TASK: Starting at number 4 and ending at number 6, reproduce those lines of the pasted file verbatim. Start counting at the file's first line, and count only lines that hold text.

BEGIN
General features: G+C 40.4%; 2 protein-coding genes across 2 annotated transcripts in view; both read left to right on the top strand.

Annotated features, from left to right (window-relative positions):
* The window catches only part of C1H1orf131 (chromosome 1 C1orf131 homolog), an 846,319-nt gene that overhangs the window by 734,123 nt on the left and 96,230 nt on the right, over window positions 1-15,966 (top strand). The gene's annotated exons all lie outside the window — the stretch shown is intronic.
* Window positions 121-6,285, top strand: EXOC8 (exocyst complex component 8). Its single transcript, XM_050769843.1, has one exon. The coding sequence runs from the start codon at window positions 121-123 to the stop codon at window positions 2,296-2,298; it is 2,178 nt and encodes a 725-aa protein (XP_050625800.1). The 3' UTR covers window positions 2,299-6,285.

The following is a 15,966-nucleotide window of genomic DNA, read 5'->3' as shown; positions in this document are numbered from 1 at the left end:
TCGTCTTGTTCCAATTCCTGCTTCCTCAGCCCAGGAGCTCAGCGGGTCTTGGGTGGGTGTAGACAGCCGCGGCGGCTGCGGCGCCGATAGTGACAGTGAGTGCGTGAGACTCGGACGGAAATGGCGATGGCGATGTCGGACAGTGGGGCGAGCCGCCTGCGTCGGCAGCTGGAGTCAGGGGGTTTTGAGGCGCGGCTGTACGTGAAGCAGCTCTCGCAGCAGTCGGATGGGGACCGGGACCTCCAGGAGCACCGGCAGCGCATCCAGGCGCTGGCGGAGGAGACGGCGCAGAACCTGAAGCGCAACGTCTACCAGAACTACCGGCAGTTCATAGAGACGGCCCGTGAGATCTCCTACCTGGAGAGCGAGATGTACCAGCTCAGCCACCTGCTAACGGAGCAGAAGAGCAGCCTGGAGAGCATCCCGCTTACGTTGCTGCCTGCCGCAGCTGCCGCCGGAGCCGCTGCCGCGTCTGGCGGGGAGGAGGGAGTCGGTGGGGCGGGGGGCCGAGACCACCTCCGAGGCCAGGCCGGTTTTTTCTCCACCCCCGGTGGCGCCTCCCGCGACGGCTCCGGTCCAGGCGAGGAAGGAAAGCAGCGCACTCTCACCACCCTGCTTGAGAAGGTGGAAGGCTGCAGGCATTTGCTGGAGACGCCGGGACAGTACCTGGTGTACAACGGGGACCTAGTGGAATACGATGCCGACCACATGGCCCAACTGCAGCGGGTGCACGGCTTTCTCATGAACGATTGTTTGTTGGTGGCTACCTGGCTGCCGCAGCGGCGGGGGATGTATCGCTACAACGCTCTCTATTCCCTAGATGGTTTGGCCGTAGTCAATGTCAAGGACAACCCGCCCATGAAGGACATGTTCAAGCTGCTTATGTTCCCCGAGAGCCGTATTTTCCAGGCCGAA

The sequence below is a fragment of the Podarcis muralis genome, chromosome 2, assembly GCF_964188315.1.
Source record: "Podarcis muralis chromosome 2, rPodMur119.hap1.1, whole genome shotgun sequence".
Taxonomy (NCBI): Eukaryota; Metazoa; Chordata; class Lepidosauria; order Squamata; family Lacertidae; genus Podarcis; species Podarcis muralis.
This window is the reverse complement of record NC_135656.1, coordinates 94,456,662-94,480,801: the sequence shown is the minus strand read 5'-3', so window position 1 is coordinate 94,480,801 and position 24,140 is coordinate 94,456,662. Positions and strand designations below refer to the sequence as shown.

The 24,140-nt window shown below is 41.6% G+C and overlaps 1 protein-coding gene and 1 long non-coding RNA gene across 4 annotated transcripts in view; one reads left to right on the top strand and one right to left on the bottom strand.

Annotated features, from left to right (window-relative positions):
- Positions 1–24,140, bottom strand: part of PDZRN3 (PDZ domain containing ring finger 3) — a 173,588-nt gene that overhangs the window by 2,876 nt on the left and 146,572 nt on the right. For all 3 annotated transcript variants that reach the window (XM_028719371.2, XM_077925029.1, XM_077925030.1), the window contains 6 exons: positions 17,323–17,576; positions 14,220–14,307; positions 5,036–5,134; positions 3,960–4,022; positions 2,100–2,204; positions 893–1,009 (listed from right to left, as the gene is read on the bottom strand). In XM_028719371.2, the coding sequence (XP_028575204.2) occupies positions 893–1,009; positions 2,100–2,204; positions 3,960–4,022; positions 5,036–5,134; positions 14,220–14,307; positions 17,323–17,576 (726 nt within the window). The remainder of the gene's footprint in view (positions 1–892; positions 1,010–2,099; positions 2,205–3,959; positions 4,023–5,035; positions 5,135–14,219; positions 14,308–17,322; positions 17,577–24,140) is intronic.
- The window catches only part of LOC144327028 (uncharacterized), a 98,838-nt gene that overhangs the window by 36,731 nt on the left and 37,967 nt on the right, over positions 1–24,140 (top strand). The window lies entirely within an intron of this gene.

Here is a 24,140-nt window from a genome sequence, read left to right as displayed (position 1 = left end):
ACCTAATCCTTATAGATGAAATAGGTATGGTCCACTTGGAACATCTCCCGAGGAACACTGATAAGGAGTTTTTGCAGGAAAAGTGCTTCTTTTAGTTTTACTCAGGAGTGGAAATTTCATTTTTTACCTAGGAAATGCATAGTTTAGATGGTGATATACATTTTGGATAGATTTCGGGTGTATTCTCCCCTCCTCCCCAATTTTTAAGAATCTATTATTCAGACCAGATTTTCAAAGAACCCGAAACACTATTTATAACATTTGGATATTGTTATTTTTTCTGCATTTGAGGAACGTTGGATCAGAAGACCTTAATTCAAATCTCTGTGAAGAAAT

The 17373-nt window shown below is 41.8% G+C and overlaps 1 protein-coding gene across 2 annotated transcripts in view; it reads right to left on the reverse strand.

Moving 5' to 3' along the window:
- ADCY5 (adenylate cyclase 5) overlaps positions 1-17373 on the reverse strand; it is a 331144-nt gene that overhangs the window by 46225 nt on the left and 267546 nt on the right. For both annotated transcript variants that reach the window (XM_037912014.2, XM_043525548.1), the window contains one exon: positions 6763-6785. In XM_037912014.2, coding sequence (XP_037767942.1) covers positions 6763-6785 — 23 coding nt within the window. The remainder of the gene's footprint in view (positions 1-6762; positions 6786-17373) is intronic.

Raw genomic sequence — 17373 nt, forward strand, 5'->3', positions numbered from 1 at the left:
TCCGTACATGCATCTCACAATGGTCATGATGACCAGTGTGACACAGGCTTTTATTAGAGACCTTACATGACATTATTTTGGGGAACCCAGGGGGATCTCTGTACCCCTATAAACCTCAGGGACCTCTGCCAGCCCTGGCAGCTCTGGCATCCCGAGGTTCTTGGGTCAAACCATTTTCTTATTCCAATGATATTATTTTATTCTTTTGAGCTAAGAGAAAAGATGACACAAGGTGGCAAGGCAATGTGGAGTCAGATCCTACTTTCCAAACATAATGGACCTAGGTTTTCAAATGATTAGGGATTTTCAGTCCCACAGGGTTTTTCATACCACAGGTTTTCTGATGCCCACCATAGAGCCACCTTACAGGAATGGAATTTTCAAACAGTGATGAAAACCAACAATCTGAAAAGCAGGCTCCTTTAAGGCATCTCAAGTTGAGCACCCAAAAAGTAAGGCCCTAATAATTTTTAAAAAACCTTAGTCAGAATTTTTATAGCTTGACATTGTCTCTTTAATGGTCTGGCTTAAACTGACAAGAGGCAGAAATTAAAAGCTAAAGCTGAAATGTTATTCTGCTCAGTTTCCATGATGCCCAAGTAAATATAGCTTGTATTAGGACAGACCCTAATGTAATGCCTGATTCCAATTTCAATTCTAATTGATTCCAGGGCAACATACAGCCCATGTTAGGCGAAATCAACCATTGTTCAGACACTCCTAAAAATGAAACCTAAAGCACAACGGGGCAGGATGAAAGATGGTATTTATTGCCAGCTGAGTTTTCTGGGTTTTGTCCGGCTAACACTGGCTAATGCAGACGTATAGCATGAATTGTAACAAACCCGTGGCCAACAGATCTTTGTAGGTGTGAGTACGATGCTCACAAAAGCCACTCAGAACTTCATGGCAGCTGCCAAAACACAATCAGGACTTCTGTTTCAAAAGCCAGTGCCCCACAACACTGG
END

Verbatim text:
* Window positions 121-6,285, top strand: EXOC8 (exocyst complex component 8). Its single transcript, XM_050769843.1, has one exon. The coding sequence runs from the start codon at window positions 121-123 to the stop codon at window positions 2,296-2,298; it is 2,178 nt and encodes a 725-aa protein (XP_050625800.1). The 3' UTR covers window positions 2,299-6,285.

The following is a 15,966-nucleotide window of genomic DNA, read 5'->3' as shown; positions in this document are numbered from 1 at the left end:
TCGTCTTGTTCCAATTCCTGCTTCCTCAGCCCAGGAGCTCAGCGGGTCTTGGGTGGGTGTAGACAGCCGCGGCGGCTGCGGCGCCGATAGTGACAGTGAGTGCGTGAGACTCGGACGGAAATGGCGATGGCGATGTCGGACAGTGGGGCGAGCCGCCTGCGTCGGCAGCTGGAGTCAGGGGGTTTTGAGGCGCGGCTGTACGTGAAGCAGCTCTCGCAGCAGTCGGATGGGGACCGGGACCTCCAGGAGCACCGGCAGCGCATCCAGGCGCTGGCGGAGGAGACGGCGCAGAACCTGAAGCGCAACGTCTACCAGAACTACCGGCAGTTCATAGAGACGGCCCGTGAGATCTCCTACCTGGAGAGCGAGATGTACCAGCTCAGCCACCTGCTAACGGAGCAGAAGAGCAGCCTGGAGAGCATCCCGCTTACGTTGCTGCCTGCCGCAGCTGCCGCCGGAGCCGCTGCCGCGTCTGGCGGGGAGGAGGGAGTCGGTGGGGCGGGGGGCCGAGACCACCTCCGAGGCCAGGCCGGTTTTTTCTCCACCCCCGGTGGCGCCTCCCGCGACGGCTCCGGTCCAGGCGAGGAAGGAAAGCAGCGCACTCTCACCACCCTGCTTGAGAAGGTGGAAGGCTGCAGGCATTTGCTGGAGACGCCGGGACAGTACCTGGTGTACAACGGGGACCTAGTGGAATACGATGCCGACCACATGGCCCAACTGCAGCGGGTGCACGGCTTTCTCATGAACGATTGTTTGTTGGTGGCTACCTGGCTGCCGCAGCGGCGGGGGATGTATCGCTACAACGCTCTCTATTCCCTAGATGGTTTGGCCGTAGTCAATGTCAAGGACAACCCGCCCATGAAGGACATGTTCAAGCTGCTTATGTTCCCCGAGAGCCGTATTTTCCAGGCCGAA